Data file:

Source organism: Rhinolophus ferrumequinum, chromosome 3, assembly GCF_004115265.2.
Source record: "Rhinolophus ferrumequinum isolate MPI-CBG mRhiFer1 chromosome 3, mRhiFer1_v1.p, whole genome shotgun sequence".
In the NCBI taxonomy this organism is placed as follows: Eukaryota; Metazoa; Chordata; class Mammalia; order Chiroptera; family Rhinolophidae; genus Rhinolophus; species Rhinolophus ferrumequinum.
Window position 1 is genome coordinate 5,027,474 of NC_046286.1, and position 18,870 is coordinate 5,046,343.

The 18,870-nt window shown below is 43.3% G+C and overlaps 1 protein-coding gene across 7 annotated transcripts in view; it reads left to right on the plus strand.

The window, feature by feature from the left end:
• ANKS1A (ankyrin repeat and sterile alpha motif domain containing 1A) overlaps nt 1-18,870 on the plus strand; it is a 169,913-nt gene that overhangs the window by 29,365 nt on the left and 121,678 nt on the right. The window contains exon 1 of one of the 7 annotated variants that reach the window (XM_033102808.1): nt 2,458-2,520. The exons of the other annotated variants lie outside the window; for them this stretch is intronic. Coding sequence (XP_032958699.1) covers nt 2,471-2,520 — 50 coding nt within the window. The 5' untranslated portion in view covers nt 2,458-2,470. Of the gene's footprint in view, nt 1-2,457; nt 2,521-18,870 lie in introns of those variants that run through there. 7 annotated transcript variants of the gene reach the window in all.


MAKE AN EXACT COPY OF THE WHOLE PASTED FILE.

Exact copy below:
Source organism: Rhinolophus ferrumequinum, chromosome 3, assembly GCF_004115265.2.
Source record: "Rhinolophus ferrumequinum isolate MPI-CBG mRhiFer1 chromosome 3, mRhiFer1_v1.p, whole genome shotgun sequence".
In the NCBI taxonomy this organism is placed as follows: Eukaryota; Metazoa; Chordata; class Mammalia; order Chiroptera; family Rhinolophidae; genus Rhinolophus; species Rhinolophus ferrumequinum.
Window position 1 is genome coordinate 5,027,474 of NC_046286.1, and position 18,870 is coordinate 5,046,343.

The 18,870-nt window shown below is 43.3% G+C and overlaps 1 protein-coding gene across 7 annotated transcripts in view; it reads left to right on the plus strand.

The window, feature by feature from the left end:
• ANKS1A (ankyrin repeat and sterile alpha motif domain containing 1A) overlaps nt 1-18,870 on the plus strand; it is a 169,913-nt gene that overhangs the window by 29,365 nt on the left and 121,678 nt on the right. The window contains exon 1 of one of the 7 annotated variants that reach the window (XM_033102808.1): nt 2,458-2,520. The exons of the other annotated variants lie outside the window; for them this stretch is intronic. Coding sequence (XP_032958699.1) covers nt 2,471-2,520 — 50 coding nt within the window. The 5' untranslated portion in view covers nt 2,458-2,470. Of the gene's footprint in view, nt 1-2,457; nt 2,521-18,870 lie in introns of those variants that run through there. 7 annotated transcript variants of the gene reach the window in all.